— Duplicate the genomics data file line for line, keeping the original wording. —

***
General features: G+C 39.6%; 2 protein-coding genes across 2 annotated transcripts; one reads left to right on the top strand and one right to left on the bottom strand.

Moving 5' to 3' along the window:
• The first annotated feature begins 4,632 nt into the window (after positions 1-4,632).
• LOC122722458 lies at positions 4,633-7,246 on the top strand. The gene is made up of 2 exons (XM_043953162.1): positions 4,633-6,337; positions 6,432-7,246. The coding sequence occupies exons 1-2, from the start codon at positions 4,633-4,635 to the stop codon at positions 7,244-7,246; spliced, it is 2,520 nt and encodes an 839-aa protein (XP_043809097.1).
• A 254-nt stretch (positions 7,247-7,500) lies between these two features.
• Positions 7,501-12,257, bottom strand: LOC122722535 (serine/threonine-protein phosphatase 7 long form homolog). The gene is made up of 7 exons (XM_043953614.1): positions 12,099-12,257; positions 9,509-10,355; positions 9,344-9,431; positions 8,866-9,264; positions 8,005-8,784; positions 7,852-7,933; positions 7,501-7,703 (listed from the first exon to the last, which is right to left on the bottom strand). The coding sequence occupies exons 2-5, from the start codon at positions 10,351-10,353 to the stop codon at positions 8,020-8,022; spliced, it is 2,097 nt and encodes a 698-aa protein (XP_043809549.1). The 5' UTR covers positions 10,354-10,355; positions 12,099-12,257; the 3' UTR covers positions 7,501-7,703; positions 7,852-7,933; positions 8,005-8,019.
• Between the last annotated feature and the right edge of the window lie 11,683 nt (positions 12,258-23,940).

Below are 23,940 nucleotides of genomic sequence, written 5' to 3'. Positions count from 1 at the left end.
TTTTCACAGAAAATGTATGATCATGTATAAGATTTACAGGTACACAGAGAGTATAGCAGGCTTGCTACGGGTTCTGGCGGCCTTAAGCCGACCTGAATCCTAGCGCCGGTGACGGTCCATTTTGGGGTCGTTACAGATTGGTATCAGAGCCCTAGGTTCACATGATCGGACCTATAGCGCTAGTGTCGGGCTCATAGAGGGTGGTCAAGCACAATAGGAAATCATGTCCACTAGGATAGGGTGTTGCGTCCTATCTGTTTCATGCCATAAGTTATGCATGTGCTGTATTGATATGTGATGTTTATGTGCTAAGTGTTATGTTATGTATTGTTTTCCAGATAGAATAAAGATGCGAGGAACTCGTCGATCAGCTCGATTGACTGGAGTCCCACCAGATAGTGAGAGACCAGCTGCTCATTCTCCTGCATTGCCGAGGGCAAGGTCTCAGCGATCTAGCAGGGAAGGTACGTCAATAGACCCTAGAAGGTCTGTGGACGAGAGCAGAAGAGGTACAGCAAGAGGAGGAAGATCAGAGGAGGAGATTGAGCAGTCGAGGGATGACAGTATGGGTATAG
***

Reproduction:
General features: G+C 39.6%; 2 protein-coding genes across 2 annotated transcripts; one reads left to right on the top strand and one right to left on the bottom strand.

Moving 5' to 3' along the window:
• The first annotated feature begins 4,632 nt into the window (after positions 1-4,632).
• LOC122722458 lies at positions 4,633-7,246 on the top strand. The gene is made up of 2 exons (XM_043953162.1): positions 4,633-6,337; positions 6,432-7,246. The coding sequence occupies exons 1-2, from the start codon at positions 4,633-4,635 to the stop codon at positions 7,244-7,246; spliced, it is 2,520 nt and encodes an 839-aa protein (XP_043809097.1).
• A 254-nt stretch (positions 7,247-7,500) lies between these two features.
• Positions 7,501-12,257, bottom strand: LOC122722535 (serine/threonine-protein phosphatase 7 long form homolog). The gene is made up of 7 exons (XM_043953614.1): positions 12,099-12,257; positions 9,509-10,355; positions 9,344-9,431; positions 8,866-9,264; positions 8,005-8,784; positions 7,852-7,933; positions 7,501-7,703 (listed from the first exon to the last, which is right to left on the bottom strand). The coding sequence occupies exons 2-5, from the start codon at positions 10,351-10,353 to the stop codon at positions 8,020-8,022; spliced, it is 2,097 nt and encodes a 698-aa protein (XP_043809549.1). The 5' UTR covers positions 10,354-10,355; positions 12,099-12,257; the 3' UTR covers positions 7,501-7,703; positions 7,852-7,933; positions 8,005-8,019.
• Between the last annotated feature and the right edge of the window lie 11,683 nt (positions 12,258-23,940).

Below are 23,940 nucleotides of genomic sequence, written 5' to 3'. Positions count from 1 at the left end.
TTTTCACAGAAAATGTATGATCATGTATAAGATTTACAGGTACACAGAGAGTATAGCAGGCTTGCTACGGGTTCTGGCGGCCTTAAGCCGACCTGAATCCTAGCGCCGGTGACGGTCCATTTTGGGGTCGTTACAGATTGGTATCAGAGCCCTAGGTTCACATGATCGGACCTATAGCGCTAGTGTCGGGCTCATAGAGGGTGGTCAAGCACAATAGGAAATCATGTCCACTAGGATAGGGTGTTGCGTCCTATCTGTTTCATGCCATAAGTTATGCATGTGCTGTATTGATATGTGATGTTTATGTGCTAAGTGTTATGTTATGTATTGTTTTCCAGATAGAATAAAGATGCGAGGAACTCGTCGATCAGCTCGATTGACTGGAGTCCCACCAGATAGTGAGAGACCAGCTGCTCATTCTCCTGCATTGCCGAGGGCAAGGTCTCAGCGATCTAGCAGGGAAGGTACGTCAATAGACCCTAGAAGGTCTGTGGACGAGAGCAGAAGAGGTACAGCAAGAGGAGGAAGATCAGAGGAGGAGATTGAGCAGTCGAGGGATGACAGTATGGGTATAG